Star Constellation Facts: Cygnus

Star Constellation Facts: Cygnus

Cygnus is a familiar northern constellation with its brightest star, Deneb, marking the tail of the swan it depicts. The beautiful blue supergiant also forms part of the Summer Triangle, together with Aquila in Altair, and Lyra in Vega. Cygnus is visible to observers between +90 to -40 degrees latitudes, and can be seen in the northern hemisphere from June to December, and in the southern hemisphere in winter.

The 16th largest constellation in the night sky contains many interesting objets for astronomers to study, including galaxies, nebula, as well as ten stars with confirmed planets.

Hercules Family of Constellations

It is part of the largest grouping of constellations, known as the Hercules Family, which includes Hercules, Sagitta, Aquila, Lyra, Cygnus, Vulpecula, Hydra, Sextans, Crater, Corvus, Ophiuchus, Serpens, Scutum, Centaurus, Lupus, Corona Australis, Ara, Triangulum Australe, and Crux.


There are many myths involving Cygnus in various ways, but the most common association is with Queen Leda of Sparta, who bore two sets of twins, the first being Pollux and Helen who were both immortal, and Castor and Clytemnestra, who were fathered by Leda’s mortal husband King Tyndareus. As the story has it, Queen Leda was seduced by the god Zeus, who took on the shape of a swan during the seduction.


Cygnus is sometimes difficult to find, but one way to make locating it easier is to look for a famous asterism of stars known as the Northern Cross, which lie within the Summer Triangle. The bright star Deneb marks the head of the cross.

Notable Stars


Cygnus contains one of the most easily recognisable asterisms in the sky, the Northern Cross, which is made up of the stars Deneb, (Alpha Cygni), Delta Cygni, Albireo (Beta Cygni), a beautiful double star, Giena (Epsilon Cygni), and Sadr (Gamma Cygni), in the centre of the group.

– Deneb (Alpha Cygni) is a blue-white supergiant (A2 Ia), located about 1,400 light years away, and with an apparent visual magnitude of 1.25, making it the 19th most luminous star in the entire night sky. It is 20 times more massive than the Sun, and a whopping 60,000 times brighter, which gives it an absolute magnitude of -7.0, making it amongst the most luminous stars discovered to date. It is expected to end its life in a supernova explosion in the next several million years.

– Sadr (Gamma Cygni); forming the heart of the Northern Cross, Sadr is a supergiant (F8 lab) star located about 1,800 light years away. Estimated to be only about 12 million years old, Sadr is twelve times as missive as the Sun, and about 150 times as big, with an apparent visual magnitude of 2.23. The name Sadr comes from the Arabic “sadr”, meaning “the chest”.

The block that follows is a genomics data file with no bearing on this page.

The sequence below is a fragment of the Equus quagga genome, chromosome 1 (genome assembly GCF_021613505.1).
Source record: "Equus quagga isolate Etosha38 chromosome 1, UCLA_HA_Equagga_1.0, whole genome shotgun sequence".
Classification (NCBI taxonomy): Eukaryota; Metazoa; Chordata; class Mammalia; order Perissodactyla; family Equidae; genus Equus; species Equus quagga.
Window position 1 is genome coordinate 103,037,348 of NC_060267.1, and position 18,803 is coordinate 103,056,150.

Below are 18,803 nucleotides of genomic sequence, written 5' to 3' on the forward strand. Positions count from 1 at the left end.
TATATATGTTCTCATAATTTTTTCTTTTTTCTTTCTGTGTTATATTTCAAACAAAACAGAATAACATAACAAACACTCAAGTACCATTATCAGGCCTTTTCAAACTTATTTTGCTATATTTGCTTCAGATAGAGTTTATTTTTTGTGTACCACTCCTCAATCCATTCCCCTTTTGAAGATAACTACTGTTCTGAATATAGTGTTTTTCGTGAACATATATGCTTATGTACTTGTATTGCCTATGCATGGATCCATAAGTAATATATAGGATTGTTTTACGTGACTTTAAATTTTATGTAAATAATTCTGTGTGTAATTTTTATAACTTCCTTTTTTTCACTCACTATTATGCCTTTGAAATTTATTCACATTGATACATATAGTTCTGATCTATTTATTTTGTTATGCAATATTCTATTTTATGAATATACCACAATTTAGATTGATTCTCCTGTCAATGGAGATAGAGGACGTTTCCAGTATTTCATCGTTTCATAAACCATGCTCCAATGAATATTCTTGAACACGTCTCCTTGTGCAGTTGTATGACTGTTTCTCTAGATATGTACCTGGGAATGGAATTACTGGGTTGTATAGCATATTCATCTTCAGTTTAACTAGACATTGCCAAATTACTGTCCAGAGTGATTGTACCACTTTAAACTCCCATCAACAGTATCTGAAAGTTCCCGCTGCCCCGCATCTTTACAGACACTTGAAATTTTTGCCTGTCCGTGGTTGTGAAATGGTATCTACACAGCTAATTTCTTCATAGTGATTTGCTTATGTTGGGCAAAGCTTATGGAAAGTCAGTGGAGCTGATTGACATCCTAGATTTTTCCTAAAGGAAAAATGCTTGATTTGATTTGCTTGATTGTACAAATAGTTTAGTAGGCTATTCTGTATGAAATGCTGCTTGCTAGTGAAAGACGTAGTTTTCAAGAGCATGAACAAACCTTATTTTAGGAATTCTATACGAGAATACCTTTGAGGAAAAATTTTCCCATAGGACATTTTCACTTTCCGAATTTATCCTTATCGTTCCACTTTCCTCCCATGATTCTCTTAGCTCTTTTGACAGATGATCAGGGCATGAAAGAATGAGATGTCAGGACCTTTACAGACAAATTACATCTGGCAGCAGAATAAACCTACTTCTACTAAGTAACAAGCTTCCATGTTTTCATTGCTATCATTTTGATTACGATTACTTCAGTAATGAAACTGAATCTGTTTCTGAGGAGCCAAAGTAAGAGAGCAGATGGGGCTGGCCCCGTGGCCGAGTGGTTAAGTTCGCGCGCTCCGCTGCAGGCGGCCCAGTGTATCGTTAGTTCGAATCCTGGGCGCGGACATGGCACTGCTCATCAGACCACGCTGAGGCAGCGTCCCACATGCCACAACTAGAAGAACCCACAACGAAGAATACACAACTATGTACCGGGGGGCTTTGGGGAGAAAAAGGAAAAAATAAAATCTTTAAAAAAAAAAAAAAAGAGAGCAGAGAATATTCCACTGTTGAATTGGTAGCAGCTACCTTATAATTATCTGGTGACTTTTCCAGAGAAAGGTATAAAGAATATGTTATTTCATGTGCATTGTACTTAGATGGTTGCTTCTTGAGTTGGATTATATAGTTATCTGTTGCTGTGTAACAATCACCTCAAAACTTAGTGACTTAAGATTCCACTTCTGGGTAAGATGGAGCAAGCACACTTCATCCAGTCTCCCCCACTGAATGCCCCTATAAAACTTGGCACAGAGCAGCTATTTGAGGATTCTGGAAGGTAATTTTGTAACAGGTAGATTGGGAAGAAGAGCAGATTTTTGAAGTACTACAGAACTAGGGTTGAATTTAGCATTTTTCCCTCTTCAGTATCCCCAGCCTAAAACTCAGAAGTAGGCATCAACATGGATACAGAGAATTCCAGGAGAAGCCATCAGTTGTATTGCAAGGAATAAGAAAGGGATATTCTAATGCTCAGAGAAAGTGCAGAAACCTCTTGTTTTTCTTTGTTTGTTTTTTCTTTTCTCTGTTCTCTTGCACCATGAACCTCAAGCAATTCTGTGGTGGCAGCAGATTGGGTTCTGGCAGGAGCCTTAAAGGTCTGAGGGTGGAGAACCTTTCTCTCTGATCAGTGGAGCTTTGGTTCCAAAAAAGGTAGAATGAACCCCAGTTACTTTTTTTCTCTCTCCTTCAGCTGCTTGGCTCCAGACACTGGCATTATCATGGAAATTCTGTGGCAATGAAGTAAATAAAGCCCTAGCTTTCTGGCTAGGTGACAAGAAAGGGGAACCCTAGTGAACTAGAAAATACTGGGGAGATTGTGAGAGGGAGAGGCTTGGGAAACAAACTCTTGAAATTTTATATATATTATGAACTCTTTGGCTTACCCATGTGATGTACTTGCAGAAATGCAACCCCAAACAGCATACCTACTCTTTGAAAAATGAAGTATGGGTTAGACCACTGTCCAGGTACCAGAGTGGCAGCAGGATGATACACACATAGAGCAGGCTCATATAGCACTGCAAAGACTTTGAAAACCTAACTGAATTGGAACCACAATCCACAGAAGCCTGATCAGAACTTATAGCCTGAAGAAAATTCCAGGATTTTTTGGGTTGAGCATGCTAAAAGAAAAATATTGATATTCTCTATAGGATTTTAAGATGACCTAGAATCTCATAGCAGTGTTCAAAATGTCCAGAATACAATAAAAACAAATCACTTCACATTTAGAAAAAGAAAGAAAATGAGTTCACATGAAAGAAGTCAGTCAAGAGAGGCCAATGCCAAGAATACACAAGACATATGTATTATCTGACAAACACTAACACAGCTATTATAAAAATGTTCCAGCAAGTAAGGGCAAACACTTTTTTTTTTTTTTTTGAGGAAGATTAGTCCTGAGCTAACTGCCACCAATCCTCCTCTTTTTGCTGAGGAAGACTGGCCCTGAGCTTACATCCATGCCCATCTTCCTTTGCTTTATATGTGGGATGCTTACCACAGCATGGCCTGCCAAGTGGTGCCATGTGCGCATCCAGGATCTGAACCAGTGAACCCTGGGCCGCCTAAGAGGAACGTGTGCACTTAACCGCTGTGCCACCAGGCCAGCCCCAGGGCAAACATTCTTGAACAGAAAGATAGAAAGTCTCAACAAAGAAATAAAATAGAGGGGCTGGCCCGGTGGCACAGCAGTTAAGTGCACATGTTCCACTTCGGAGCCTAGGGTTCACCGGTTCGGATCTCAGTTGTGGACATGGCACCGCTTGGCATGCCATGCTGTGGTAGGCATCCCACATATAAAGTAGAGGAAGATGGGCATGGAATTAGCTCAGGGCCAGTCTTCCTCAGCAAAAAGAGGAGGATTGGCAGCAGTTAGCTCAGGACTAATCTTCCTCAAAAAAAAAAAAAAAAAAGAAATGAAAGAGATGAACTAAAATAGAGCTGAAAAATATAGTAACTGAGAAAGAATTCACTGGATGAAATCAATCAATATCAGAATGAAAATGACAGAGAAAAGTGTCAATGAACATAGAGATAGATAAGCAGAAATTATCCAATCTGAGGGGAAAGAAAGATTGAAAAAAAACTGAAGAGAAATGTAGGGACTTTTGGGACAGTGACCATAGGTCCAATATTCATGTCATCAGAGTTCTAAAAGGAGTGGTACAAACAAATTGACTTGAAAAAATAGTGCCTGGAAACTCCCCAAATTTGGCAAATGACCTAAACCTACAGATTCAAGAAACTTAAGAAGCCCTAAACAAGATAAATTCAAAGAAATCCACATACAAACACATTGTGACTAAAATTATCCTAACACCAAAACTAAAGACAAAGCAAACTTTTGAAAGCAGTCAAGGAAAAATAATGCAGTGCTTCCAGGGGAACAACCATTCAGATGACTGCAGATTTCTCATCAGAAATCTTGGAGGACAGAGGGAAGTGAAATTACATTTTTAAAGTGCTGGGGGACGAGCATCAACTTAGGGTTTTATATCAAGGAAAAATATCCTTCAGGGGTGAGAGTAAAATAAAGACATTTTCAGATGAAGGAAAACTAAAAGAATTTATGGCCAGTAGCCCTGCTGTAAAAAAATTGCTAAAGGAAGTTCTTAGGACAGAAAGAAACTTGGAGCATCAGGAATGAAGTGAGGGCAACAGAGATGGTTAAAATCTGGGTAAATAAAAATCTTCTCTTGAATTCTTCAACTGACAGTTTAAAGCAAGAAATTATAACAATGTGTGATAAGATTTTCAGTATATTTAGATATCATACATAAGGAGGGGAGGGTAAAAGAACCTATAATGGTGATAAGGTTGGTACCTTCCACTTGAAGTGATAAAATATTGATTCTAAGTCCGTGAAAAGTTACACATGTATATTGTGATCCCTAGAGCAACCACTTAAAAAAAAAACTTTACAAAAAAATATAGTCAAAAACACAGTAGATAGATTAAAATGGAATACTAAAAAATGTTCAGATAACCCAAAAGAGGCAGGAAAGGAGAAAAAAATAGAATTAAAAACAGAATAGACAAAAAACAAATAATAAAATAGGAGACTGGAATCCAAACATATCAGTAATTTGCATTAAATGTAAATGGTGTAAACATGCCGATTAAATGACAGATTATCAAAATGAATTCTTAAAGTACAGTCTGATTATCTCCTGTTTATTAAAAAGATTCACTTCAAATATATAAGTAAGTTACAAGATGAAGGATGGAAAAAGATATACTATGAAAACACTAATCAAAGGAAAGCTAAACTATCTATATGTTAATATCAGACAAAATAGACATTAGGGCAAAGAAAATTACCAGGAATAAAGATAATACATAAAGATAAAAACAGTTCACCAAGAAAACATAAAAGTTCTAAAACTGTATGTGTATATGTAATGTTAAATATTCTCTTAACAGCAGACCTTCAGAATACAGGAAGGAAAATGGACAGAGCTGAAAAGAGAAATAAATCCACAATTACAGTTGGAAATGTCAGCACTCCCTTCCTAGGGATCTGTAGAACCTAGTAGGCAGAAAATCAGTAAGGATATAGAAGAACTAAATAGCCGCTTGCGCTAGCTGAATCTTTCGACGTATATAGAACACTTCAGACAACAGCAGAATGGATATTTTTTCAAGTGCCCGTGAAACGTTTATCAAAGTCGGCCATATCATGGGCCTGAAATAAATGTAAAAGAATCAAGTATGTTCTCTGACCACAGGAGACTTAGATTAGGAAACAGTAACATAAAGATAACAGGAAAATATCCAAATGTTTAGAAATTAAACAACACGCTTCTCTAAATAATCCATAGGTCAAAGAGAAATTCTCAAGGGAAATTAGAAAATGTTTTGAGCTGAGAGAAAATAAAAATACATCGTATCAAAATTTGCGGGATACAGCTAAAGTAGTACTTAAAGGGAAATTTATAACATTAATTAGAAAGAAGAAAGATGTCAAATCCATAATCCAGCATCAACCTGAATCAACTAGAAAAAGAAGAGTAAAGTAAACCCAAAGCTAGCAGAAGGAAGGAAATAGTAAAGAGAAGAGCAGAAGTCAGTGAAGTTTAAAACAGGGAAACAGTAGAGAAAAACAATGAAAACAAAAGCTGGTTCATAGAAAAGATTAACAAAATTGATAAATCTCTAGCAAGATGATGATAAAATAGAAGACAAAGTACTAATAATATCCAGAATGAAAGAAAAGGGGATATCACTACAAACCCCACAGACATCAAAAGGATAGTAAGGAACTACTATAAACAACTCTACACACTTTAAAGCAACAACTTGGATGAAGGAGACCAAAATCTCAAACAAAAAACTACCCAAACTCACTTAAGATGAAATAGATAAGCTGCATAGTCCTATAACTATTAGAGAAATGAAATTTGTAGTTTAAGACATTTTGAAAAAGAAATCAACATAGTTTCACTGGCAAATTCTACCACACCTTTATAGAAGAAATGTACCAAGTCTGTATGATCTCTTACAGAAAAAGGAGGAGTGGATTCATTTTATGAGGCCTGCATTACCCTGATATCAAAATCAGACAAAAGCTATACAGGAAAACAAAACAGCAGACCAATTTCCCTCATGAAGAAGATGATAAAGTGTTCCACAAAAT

Other interesting stars in Cygnus include Gienah, Rukh, Cygni, and Albireo (Beta Cygni), located about 380 light years away with an apparent magnitude of 3.18, and arguably one of the most famous double stars due to its high colour contrast.

Notable Deep Sky Objects

Fireworks Galaxy (NGC 6946, Arp 29, Caldwell 12) is located about 23 million light years away near the border with Cepheus, and is an intermediate spiral with an apparent visual magnitude of 9.6.

North America Nebula (NGC 7000, Caldwell 20) is located about 1,600 light years away, with an apparent visual magnitude of 4.0. Its low surface brightness makes it all but invisible unless at least large binoculars are used to observe it.

Cygnus X-1 is located about 6,100 light years away, and is perhaps the best known X-ray source, since it was the first potential back hole to be discovered. The object is estimated to have about 8.7 solar masses, which is puny by black hole standards, but it is considered to be too small to be anything else but a black hole.

Meteor Showers

The two minor meteor showers associated with Cygnus are the Kappa Cygnids, and the October Cygnids.

The Kappa Cygnids; this long-running shower is not noted for its high maximums, or even its regularity. The shower runs from about July 26th, to about September 1st, and largely coincides with the more productive Perseids shower in the first week of August which makes it easy to miss. However, the Kappa Cygnids seems to peak around August 18th, but do not expect to see more than 8-10 meteors per hour during maximum.

The October Cygnids; these appear to run from about September 22nd to October 10th, with a peak around October 6th/7th. Few meteors have been detected visually, and maximum hourly rates rarely exceed 10.